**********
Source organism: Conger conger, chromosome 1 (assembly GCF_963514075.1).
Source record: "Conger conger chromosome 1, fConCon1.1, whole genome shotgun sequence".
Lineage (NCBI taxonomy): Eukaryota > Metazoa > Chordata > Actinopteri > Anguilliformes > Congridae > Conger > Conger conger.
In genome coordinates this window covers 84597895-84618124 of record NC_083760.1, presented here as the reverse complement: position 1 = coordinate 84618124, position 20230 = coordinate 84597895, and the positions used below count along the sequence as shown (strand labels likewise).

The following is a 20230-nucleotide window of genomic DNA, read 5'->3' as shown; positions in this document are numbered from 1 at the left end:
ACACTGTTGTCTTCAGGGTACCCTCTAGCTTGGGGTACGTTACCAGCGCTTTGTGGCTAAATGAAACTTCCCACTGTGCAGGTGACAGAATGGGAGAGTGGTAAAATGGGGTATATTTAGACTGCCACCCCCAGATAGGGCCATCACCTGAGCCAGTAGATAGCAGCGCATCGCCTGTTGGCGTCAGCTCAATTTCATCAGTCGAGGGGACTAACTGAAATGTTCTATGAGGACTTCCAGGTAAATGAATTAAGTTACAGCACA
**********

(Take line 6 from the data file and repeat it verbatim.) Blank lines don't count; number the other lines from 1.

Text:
ACACTGTTGTCTTCAGGGTACCCTCTAGCTTGGGGTACGTTACCAGCGCTTTGTGGCTAAATGAAACTTCCCACTGTGCAGGTGACAGAATGGGAGAGTGGTAAAATGGGGTATATTTAGACTGCCACCCCCAGATAGGGCCATCACCTGAGCCAGTAGATAGCAGCGCATCGCCTGTTGGCGTCAGCTCAATTTCATCAGTCGAGGGGACTAACTGAAATGTTCTATGAGGACTTCCAGGTAAATGAATTAAGTTACAGCACA